More than just a friend to frustrated academics, IPFS mirror sites have helped thwart state-sanctioned censorship before, too. When Spain’s Constitutional Court declared the Catalan independence referendum unconstitutional in 2017, it blocked access to many sites affiliated with the referendum, including sites providing information (sorry—misinformation) about how to vote. (Google, ever the voting rights champion, assisted the Court by voluntarily removing the “On Votar 1 Oct” app from its Play Store, preventing Catalan users from locating nearby polling places.) IPFS mirror sites quickly popped up, allowing users to access information (sorry—misinformation) about polling locations. (Tangentially, it might be worth reminding Google of its own complicity in suppressing Catalan votes the next time it tries to posture about election reform or voting rights in the United States.)

Similarly, between 2017 and 2020, the nation of Turkey blocked residents’ access to Wikipedia (too much “misinformation,” apparently). An IPFS mirror site was created, The Observer explains, “allow[ing] the same set of data to live in multiple places while still enabling browsers to find any one of them with only a single address.”

One assumes similar methods could be used to allow residents of Cuba, whose government has cut the island’s access to social media platforms in an effort to stop the dissemination of anti-Communist media and protest footage—undoubtedly “misinformation,” so far as the regime is concerned—the ability to share their stories with the world. Workarounds for posting to auto-refresh or interactive sites would likely rely on IPFS’ universal hosting capacity. Without connecting to social media, users running IPFS from their computers could upload footage, documentation, and other files to the global IPFS network. From there, others could subsequently clip and share the files across platform websites and other news media worldwide. Even if the “parent” computer or file was destroyed, the uploaded file would remain immutably preserved across countless cryptographic blocks.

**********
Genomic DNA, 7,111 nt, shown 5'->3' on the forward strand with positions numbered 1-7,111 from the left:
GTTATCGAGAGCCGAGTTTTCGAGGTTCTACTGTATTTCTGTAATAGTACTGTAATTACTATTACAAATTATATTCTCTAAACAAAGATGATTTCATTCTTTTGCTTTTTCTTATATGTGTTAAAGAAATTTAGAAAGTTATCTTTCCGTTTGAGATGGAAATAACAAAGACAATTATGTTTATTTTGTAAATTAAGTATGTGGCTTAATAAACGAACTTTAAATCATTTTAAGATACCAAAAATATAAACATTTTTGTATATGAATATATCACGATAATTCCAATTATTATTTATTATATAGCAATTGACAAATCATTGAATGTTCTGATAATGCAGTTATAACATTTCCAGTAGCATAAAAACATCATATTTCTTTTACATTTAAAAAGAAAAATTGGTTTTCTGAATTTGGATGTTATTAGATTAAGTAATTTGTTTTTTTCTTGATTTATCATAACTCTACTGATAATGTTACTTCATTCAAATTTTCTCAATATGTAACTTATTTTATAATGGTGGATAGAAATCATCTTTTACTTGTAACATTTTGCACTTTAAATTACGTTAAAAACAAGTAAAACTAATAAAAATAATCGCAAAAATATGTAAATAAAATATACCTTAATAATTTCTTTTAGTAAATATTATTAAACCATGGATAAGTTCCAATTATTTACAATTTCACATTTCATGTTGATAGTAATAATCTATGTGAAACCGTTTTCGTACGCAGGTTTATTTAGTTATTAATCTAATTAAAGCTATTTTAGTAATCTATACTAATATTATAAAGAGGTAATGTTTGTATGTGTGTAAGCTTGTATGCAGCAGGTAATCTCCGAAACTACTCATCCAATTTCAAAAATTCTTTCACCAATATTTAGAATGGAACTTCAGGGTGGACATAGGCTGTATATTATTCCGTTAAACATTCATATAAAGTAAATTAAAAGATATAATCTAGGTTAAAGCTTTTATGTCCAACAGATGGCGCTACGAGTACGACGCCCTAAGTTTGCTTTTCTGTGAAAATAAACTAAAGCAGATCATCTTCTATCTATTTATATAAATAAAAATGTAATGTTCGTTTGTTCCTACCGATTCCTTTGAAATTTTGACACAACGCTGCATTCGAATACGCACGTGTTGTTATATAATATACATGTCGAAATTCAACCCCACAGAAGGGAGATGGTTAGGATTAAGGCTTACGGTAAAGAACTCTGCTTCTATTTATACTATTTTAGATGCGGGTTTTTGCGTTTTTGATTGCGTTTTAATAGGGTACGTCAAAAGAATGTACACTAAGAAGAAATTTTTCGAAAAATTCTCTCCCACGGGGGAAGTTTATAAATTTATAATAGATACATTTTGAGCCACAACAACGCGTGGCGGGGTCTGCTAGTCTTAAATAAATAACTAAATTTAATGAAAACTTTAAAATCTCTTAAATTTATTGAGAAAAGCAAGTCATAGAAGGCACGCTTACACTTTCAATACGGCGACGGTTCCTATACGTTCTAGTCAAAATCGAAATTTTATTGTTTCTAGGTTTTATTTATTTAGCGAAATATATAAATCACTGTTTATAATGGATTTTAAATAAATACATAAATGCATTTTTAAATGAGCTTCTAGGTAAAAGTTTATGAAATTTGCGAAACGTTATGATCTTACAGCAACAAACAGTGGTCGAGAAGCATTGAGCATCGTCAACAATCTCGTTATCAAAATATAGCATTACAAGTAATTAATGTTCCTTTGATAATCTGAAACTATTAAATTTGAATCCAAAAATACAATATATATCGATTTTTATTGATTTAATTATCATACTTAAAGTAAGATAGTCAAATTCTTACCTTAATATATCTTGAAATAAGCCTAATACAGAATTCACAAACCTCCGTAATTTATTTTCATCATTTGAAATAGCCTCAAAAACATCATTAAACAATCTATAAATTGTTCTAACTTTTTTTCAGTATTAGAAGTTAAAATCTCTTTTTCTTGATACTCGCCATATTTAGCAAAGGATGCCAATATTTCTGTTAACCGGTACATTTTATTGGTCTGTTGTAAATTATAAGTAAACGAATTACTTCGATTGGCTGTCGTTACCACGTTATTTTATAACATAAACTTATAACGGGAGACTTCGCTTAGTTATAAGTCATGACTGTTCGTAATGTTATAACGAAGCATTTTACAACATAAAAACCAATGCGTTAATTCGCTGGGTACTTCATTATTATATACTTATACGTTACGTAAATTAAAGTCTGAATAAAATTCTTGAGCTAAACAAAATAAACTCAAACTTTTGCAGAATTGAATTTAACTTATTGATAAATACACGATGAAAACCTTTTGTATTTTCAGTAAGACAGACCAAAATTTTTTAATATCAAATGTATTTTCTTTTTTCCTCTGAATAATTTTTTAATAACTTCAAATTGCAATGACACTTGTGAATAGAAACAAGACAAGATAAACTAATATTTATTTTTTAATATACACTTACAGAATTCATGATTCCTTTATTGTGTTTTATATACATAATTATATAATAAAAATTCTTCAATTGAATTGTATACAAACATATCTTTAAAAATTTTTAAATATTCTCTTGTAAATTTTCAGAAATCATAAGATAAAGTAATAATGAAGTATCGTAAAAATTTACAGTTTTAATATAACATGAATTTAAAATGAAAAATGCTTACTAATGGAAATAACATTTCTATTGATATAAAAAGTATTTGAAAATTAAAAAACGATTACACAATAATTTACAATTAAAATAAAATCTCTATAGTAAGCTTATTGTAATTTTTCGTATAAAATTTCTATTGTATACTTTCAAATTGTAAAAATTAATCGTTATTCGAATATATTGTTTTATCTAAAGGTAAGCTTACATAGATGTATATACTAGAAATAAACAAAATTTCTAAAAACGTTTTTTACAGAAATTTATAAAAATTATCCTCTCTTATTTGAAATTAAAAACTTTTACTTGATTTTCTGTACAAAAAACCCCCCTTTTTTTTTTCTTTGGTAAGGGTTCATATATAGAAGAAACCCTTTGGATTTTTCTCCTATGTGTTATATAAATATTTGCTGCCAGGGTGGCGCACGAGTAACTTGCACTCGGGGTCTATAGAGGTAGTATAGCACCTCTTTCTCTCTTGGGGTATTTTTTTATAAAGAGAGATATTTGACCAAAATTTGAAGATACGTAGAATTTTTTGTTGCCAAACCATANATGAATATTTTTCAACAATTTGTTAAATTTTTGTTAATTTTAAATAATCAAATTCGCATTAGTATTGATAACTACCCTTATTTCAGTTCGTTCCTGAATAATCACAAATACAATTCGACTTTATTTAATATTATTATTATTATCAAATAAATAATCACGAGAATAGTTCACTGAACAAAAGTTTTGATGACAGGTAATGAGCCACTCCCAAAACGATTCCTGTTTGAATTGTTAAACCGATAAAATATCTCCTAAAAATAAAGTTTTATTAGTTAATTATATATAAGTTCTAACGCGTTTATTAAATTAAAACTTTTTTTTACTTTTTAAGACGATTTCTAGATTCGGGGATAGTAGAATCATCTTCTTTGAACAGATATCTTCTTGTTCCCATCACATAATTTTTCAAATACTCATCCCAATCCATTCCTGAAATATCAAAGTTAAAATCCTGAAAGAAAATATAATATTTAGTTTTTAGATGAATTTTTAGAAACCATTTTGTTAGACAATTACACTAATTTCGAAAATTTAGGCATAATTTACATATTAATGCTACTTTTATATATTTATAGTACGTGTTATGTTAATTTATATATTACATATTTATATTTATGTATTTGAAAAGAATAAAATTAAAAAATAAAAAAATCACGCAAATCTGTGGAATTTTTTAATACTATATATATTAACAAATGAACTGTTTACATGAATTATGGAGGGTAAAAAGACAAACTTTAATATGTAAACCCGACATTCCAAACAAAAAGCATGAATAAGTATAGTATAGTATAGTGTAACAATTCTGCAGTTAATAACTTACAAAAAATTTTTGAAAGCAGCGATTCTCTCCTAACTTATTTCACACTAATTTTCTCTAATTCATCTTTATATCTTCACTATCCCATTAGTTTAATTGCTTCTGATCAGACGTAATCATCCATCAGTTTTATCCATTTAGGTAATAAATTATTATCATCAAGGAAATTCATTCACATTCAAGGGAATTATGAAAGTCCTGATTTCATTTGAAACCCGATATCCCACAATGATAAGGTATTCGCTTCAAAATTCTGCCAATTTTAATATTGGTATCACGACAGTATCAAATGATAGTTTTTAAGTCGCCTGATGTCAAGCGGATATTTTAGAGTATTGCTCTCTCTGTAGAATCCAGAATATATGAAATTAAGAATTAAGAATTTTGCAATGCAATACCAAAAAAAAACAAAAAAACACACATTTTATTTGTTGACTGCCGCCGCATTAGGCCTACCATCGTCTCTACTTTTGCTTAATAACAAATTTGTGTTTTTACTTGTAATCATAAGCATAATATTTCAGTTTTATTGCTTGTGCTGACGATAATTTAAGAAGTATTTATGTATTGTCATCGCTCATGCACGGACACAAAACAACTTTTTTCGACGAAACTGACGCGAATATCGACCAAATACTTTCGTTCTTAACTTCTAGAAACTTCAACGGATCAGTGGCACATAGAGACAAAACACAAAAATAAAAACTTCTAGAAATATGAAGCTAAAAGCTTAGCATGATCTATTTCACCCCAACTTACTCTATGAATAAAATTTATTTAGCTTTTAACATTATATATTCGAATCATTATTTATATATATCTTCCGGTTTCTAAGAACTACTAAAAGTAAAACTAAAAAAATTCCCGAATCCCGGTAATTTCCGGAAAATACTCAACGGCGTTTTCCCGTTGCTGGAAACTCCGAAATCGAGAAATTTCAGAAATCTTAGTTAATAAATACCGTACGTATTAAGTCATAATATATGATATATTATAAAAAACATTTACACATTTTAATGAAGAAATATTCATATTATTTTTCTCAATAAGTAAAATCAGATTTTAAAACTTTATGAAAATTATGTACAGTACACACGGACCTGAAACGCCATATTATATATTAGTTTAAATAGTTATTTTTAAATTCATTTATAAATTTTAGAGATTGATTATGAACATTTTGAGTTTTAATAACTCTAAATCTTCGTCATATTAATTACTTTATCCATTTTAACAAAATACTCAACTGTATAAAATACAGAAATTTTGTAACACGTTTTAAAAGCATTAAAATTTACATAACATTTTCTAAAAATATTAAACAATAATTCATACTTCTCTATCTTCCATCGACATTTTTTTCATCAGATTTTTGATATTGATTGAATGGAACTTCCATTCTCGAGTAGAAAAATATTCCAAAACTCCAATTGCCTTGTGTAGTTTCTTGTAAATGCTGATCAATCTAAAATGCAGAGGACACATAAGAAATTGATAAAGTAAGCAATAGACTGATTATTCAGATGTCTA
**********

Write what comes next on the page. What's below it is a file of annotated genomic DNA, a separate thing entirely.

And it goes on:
Given the proliferation of the Internet of Things, or IoT—where just about any “smart” appliance can function as a communications router—the potential of mesh networks, made up of everyday household devices, can allow distributed web users and publishers virtually unlimited access to information and consumers from which they were previously barred: if one node is unable or unwilling to rout certain traffic or content, that traffic or content is automatically and seamlessly redirected through another node. “In the event of a denial-of-service attack, or the seizure of a server holding one copy of the file, IPFS will simply direct a searcher to another copy of the file… without compromising its ability to be discovered via search,” writes Duffield, rendering both formal and informal avenues of censorship defunct.

The best part? “Once these services are adopted widely, such regulation would become politically infeasible and practically unenforceable.”

Content curation remains possible on the decentralized web, of course. It’s just, well, decentralized: transparent and user-driven. In an entirely decentralized web ecosystem, plenty of users will undoubtedly outsource content curation to various clients and algorithms (including today’s search intermediaries, which will likely need to develop multiple curation options in order to remain competitive)—but if users ever become unsatisfied with the availability of information at their disposal, they can easily migrate to another curator, or develop their own algorithm (something that smart people assure me is easier than it sounds).